Google and Mozilla Block Adobe Flash Plug-In

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Recent announcements in the Wall Street Journal revealed that Google and Mozilla disabled the Adobe Flash plugin on their respective browsers, Chrome and Firefox, after the discovery of multiple zero-day vulnerabilities in the software. According to the WSJ, “the moves came two days after Facebook‘s top security executive, Alex Stamos, publicly called for Adobe to discontinue Flash.” This movement seems to simulate Steve Job’s thoughts from back in April of 2010. Jobs penned a 1700 word letter explaining his refusal to allow Flash anywhere near Apple products due to increasing security flaws and other concerns.

So, what is Adobe Flash? According to Daily Mail, “Flash is one of the most ubiquitous and widely distributed pieces of software in the world”. It’s a software platform that is used to stream and view audio and video content inside of web pages; also referred to as Shockwave Flash. Because Flash is such a global software, odds are fairly high that you have Flash on your computer right now.

Since the zero-day vulnerabilities have erupted, experts say that most web browsers are looking to adopt  HTML5 in place of Adobe Flash to match Apple, Youtube,  and Vimeo.  The Business Insider states, “HTML5 is a core technology of the Internet and is becoming the coding language of choice for many developers when creating webpages and smartphone and tablet applications.”

Since Flash is not generally needed on computers, security experts are encouraging users to remove Flash to avoid potential risk. This is, of course, is solely based on the preference of users. Adobe alerted users, on July 14th, that patches have been issued for the vulnerabilities. The Wall Street Journal states that, “if Flash is updated, both Firefox and Chrome will allow it to run. Both companies said their browsers should automatically update to the new version of Flash.”

If you’d like to remove Adobe Flash from your computer, give Everon a call at 888-244-1748 or email us at help@everonit.com. We can help disable and remove this plug-in from your web browsers.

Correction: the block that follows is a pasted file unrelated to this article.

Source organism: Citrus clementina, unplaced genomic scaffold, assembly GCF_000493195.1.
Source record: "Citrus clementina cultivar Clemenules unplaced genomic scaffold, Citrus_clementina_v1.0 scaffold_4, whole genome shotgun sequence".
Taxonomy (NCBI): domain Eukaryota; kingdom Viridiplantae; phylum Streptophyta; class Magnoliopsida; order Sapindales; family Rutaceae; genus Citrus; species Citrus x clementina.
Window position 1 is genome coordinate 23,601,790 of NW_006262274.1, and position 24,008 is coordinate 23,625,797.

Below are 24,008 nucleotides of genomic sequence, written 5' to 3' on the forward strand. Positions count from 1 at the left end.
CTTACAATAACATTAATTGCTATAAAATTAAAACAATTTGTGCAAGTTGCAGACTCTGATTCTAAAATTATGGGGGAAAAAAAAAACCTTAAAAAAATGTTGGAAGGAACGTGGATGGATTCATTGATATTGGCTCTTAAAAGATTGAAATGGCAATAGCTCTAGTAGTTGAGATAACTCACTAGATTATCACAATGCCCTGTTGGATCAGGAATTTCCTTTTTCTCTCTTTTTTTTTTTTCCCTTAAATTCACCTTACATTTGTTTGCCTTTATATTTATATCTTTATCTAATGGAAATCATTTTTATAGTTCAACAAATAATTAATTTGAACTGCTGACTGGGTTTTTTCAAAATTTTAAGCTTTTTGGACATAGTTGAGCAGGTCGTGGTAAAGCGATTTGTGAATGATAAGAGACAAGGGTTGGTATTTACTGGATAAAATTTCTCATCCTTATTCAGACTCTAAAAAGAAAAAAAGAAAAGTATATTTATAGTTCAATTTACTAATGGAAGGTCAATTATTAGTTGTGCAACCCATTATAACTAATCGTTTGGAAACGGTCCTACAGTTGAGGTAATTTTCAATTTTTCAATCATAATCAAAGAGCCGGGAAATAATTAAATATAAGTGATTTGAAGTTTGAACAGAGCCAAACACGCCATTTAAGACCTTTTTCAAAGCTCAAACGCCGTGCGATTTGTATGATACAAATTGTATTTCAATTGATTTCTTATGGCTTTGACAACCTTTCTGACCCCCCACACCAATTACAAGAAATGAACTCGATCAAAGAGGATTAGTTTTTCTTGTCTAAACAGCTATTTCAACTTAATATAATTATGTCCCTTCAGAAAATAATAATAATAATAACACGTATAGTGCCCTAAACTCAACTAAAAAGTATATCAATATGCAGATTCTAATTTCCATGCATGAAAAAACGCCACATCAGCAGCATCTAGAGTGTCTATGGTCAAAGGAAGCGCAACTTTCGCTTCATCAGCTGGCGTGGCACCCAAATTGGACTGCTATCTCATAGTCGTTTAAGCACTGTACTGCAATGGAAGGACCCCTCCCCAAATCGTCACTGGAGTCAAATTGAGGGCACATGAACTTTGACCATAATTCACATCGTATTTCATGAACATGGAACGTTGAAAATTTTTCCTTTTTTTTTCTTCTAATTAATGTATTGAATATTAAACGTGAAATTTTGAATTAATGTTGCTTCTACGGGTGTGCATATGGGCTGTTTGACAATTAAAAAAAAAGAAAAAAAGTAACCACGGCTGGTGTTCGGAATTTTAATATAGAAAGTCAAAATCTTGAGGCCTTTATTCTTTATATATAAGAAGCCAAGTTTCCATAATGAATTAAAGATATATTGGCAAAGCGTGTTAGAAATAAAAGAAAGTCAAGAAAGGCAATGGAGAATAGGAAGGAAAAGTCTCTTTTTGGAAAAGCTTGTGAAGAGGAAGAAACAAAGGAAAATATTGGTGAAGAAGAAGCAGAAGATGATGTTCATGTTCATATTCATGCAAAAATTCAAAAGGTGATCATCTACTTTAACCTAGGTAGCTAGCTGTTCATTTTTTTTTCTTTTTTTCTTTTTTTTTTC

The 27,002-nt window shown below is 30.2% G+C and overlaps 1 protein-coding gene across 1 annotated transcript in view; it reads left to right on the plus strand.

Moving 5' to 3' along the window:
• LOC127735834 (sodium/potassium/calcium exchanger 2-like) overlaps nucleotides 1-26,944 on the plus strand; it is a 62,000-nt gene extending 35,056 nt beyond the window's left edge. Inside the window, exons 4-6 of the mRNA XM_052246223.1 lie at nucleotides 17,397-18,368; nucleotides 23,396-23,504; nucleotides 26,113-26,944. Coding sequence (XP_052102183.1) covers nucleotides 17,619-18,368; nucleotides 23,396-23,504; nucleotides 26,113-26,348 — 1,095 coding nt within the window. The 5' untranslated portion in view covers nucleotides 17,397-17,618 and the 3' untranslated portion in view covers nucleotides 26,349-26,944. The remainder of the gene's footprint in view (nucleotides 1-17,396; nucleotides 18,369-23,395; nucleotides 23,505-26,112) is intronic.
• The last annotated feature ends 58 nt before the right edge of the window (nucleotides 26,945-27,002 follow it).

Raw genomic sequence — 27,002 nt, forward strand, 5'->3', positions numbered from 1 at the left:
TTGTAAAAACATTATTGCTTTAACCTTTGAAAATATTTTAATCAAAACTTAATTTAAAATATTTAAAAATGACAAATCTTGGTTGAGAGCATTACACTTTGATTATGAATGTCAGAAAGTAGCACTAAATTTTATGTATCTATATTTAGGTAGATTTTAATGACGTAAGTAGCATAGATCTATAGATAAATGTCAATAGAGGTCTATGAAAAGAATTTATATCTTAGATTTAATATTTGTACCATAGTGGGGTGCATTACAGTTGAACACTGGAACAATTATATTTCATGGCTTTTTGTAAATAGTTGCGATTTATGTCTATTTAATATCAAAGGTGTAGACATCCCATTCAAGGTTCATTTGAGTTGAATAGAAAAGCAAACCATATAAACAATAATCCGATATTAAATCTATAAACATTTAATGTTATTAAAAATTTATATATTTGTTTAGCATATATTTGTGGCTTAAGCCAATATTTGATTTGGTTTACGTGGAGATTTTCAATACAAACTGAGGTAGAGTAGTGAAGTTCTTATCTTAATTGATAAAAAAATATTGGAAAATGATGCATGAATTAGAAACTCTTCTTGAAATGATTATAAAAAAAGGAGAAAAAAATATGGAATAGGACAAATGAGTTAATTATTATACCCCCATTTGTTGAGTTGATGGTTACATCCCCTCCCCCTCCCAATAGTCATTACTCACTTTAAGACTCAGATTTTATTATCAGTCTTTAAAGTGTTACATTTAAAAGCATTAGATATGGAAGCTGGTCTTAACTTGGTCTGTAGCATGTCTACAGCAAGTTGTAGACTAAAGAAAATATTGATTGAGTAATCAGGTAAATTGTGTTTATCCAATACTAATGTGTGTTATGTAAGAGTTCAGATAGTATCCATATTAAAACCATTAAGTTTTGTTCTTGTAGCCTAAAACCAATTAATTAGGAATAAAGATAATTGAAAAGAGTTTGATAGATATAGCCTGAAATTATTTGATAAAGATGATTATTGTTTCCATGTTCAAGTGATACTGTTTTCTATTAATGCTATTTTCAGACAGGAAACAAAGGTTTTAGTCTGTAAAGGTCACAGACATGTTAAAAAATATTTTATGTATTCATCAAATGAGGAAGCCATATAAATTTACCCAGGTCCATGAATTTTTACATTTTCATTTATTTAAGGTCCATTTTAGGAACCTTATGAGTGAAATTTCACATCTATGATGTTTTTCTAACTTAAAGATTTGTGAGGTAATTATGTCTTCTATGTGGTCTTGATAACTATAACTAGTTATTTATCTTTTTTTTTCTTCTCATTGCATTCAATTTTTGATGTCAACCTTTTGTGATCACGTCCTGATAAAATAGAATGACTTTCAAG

Datto vs Cryptolocker

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A few months ago, I wrote about my love for Datto (found here), but it was never more apparent than when I had to go up against the dreaded Cryptolocker virus – head to head.

Cryptolocker has become one of the most notorious pieces of malware that our generation has ever seen. The malware infiltrates a network through various means (usually through Java exploits) and immediately searches out network shares. It encrypts the files, holding them ransom until you pay a VERY hefty fee to recover them. The encryption done by Crytolocker is very secure and it is always changing.

Most recently, I dealt with a case of this virus with a client who was exposed through a Java exploit. Although our antivirus (Webroot Secure Anywhere) picked up the virus and quarantined it,  Cryptolocker found shares and went to work immediately. This caused the client’s main share to become encrypted – with over 34,000 files affected. This could have potentially become a nightmare, but because we have dealt with this before and we had the comfort of a Datto, we sprang into action!

The first step was to assess the damage and determine the culprit. We went to our main console for Webroot Secure Anywhere and found a machine that was reporting the issues. We immediately pulled that machine from the network and left it unplugged. We always wipe the host machines as a precaution. We know that in most instances we can wipe the virus from a simple scan from Webroot or Malwarebytes, however, due to Crytolocker changing the malware so frequently, we don’t like to take chances. Cryptolocker is very easy to wipe from machines, as it doesn’t put anything overly complicated on the machines to infect the network. Its devastation is done in the encryption of the files.

Once the host machine was found, we disabled the affected share from the network, and began full scans of ALL machines in the network. We wanted to ensure no other machines were infected at this time, and disconnecting the share prevents further encryption from happening. With the share disconnected, we then went through the share and gathered up all of the files with the Cryptolocker extension. Because this changes on a regular basis, you just need to identify what is being used for you. In this instance, the extension was .trslcla (they keep making the extensions weirder and weirder). Once we have identified all files encrypted in the share, we then mounted our Datto restore point, ready to move the appropriate files back over.